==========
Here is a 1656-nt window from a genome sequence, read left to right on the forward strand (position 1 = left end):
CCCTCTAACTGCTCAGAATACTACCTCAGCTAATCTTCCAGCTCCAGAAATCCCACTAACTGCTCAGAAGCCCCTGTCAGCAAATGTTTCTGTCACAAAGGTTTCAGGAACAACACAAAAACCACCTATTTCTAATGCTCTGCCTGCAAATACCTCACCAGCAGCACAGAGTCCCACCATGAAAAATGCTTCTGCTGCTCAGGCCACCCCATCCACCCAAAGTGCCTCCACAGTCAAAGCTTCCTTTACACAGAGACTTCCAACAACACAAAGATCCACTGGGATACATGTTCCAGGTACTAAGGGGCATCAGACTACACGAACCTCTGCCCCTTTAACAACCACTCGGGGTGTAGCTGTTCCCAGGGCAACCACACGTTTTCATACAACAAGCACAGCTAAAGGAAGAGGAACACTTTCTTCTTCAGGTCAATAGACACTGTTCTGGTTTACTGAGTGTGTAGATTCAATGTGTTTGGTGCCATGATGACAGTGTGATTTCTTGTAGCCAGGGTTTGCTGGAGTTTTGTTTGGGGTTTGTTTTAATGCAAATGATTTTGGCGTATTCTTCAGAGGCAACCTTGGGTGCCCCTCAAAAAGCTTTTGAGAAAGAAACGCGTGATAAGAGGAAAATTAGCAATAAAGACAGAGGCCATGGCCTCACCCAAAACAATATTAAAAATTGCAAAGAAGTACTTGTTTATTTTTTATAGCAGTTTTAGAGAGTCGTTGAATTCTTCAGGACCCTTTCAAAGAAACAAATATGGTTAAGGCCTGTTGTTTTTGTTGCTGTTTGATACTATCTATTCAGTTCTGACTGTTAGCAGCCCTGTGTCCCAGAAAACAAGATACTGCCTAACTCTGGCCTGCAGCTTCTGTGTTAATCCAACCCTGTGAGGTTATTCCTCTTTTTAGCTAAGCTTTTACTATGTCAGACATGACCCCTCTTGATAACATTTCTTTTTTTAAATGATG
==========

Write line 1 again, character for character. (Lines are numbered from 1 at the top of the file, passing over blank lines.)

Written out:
Here is a 1656-nt window from a genome sequence, read left to right on the forward strand (position 1 = left end):